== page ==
In this day and age when just about everything you need can be found with a touch or a swipe, it’s become paramount that the tools for app development must also keep up with the ongoing technological revolution. As technology advances, developers have more options at hand when it comes how apps are built.
In specific, the cross-platform app development segment seems to have grown by leaps and bounds as more companies are seeing the advantages of developing a single app that would work seamlessly on Android and iOS devices with a single codebase.
React Native has gained quite a reputation for cross-platform mobile development since its inception by Facebook in 2015. However, Flutter, Google’s response to React Native that was initially released in 2017 is not far behind.
In this article, we’ll take a comparative look at both these technologies and determine which will work better for your next app development project.
The building blocks used for UI development are different in Flutter and React Native. React Native uses the native Android and iOS components, with the support of third party or custom components.On the other hand, Flutter works with proprietary widgets – Material Design for Android and Cupertino for Apple.
Flutter’s proprietary widgets allows for well-customized UI designs, but React Native provides better user experience as it taps into the native operating system.
Flutter works on a Dart bridge, so the development speed and running time is well accelerated. Flutter also supports fast reload, similar to hot reload in React Native, which permits quick UI prototyping and bug fixing.
Since React Native has been in existence far longer than Flutter, it has a higher number of tools supporting it, and it also supports a wide range of IDEs. But Flutter is not far behind as it is compatible with Android Studio, IntelliJ idea and Visual Studio Code. Also, the Dart linter, auto format, debugger, and code analyzer tools have been well received by developers.
Although React Native has been around for quite a few years, the documentation of Flutter is in much better shape. Since React Native is heavily open sourced, the state of its documentation is pretty chaotic. Flutter, on the other hand, follows Google’s standards with its clear, detailed, well-formulated documentation.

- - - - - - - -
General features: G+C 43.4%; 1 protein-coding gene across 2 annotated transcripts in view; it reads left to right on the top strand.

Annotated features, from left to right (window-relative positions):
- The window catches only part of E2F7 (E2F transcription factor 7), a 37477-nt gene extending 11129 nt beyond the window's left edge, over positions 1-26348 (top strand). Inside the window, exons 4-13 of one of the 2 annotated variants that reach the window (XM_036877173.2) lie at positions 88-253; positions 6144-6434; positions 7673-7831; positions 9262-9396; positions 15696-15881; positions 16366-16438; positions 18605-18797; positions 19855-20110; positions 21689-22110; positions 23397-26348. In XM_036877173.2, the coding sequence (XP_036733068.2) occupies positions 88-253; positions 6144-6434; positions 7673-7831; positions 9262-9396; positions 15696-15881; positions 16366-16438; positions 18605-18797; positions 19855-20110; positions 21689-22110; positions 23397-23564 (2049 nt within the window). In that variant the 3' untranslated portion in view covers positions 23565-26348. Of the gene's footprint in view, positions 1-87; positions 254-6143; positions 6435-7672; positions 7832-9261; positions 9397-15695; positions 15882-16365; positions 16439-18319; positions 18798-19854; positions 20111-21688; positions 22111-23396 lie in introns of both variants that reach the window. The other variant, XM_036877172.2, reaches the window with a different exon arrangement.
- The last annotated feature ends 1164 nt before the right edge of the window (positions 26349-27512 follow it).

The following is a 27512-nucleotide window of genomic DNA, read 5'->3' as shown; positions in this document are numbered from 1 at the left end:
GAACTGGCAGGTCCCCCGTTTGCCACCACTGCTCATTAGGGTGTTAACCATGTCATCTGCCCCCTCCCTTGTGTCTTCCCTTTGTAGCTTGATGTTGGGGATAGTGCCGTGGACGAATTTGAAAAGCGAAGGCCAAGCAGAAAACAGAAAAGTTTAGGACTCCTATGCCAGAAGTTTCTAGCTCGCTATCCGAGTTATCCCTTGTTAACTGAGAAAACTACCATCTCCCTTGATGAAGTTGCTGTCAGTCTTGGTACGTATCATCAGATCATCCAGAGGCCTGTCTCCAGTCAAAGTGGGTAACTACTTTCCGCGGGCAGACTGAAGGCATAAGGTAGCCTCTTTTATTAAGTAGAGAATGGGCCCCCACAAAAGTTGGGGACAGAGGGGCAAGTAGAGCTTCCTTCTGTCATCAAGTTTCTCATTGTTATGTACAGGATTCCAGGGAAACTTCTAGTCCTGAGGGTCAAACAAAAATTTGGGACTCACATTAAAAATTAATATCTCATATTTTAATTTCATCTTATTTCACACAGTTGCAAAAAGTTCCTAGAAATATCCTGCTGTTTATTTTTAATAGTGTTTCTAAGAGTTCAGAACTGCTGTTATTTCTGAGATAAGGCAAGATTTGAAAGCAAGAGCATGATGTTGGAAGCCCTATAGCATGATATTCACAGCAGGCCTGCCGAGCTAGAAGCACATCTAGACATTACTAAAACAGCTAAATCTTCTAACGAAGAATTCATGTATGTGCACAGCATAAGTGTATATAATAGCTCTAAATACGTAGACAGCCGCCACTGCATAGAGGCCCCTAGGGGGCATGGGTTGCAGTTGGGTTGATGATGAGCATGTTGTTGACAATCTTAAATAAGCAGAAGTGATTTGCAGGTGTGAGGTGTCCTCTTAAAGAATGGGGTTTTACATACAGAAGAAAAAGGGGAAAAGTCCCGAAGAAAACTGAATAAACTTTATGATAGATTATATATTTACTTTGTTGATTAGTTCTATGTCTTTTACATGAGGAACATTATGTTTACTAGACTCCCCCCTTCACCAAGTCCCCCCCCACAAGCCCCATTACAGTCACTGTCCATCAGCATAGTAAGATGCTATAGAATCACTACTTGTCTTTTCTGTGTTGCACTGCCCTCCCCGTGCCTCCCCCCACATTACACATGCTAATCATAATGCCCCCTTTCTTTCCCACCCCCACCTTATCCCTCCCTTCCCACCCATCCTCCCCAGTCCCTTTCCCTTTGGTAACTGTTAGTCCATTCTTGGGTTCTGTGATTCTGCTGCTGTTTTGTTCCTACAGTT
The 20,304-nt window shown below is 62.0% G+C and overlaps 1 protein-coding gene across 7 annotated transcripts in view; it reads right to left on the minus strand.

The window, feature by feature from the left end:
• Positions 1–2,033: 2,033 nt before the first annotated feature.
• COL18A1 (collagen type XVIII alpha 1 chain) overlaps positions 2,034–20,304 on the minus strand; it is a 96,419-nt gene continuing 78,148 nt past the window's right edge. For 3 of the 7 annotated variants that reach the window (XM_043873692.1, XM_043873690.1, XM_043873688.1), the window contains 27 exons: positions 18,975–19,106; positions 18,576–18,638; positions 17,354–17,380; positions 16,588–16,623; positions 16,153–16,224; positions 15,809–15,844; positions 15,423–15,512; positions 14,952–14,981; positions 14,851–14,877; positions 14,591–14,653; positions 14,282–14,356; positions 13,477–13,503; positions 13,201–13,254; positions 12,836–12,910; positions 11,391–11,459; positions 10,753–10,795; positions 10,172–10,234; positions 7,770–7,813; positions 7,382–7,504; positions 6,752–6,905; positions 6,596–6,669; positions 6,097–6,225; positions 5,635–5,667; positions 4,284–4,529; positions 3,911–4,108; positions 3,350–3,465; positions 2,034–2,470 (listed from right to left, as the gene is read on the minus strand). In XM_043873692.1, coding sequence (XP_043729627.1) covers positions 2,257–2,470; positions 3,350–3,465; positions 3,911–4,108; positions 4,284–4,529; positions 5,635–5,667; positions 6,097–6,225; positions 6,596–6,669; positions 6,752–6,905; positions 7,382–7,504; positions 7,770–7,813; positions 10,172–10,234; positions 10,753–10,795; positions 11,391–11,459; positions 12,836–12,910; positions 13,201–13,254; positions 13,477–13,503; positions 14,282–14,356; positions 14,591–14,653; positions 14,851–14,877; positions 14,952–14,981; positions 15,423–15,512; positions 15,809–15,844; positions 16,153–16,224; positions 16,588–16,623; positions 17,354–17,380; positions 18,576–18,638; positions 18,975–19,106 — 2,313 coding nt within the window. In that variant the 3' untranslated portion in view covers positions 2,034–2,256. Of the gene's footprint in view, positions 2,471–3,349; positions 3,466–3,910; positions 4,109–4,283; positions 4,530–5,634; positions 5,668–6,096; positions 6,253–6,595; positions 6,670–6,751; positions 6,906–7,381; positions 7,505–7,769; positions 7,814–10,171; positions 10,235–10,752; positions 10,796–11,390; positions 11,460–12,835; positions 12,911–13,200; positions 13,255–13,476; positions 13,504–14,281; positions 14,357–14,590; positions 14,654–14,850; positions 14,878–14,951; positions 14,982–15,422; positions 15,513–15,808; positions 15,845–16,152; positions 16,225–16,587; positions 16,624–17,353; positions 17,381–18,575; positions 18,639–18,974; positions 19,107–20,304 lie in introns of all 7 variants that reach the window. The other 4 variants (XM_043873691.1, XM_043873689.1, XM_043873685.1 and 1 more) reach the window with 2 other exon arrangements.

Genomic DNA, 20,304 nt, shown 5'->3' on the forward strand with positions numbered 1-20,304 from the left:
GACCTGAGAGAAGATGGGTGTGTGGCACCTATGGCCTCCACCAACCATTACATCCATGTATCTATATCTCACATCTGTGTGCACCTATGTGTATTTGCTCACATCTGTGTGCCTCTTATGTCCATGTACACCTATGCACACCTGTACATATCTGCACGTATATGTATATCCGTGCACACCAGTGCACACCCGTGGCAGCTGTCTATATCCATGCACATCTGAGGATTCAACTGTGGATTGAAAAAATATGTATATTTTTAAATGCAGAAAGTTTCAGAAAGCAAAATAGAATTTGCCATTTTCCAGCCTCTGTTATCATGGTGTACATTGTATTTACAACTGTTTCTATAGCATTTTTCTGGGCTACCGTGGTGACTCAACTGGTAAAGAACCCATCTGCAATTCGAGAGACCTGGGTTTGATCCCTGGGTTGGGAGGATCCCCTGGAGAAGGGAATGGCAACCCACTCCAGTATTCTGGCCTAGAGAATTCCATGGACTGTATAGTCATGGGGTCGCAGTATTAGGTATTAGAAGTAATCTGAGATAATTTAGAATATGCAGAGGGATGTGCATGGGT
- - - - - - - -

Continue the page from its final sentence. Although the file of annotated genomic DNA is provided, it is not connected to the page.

In fact, Flutter also has a document titled, Flutter for React Native Developers, to help React Native developers extend their existing knowledge and expertise to build mobile apps using Flutter.
The adoption of React Native for cross platform app development is pretty widespread. Thousands of apps have been built using React Native for companies ranging from small startups to global organizations. Some of the more popular apps include: Facebook, Instagram, Bloomberg, Walmart, Uber, Vogue, Skype, Wix and Pinterest.
Since Flutter is relatively new in the app development sector, its usage is not as extensive. Some of the apps built using Flutter are: Alibaba, Hamilton Musical, Birch Finance and Google AdWords.
Both React Native and Flutter have an extensive GitHub repository. The following table summarizes some of the insights from GitHub.
|Source Code||React Native GitHub Repository||Flutter GitHub Repository|
React Native 0.57|
Flutter Release Preview 2 (v0.8.2)|
(Stable version yet to be released)
The following graph from Google Trends charts the worldwide interest for React Native and Flutter over the past year.
Since Flutter’s recent progress from Beta to Release, we can expect it to gain more traction in the months ahead. It uses React Native’s mobile UI development model but implements it in a fast, expressive and type-safe language. However, there’s nothing inherently exclusive about it that cannot be done with React Native.
There is also the major concern that Google has a history of shelving some of its earlier products and frameworks. Since not many popular apps have been built using Flutter, decision makers in the app development arena might be hesitant to start employing it right away. But the superior app performance offered by Flutter and its ease of use might well appeal to developers in the long run.
React Native is the safer bet for now, but it could become a close race as Flutter adds more mainstream applications to its portfolio.
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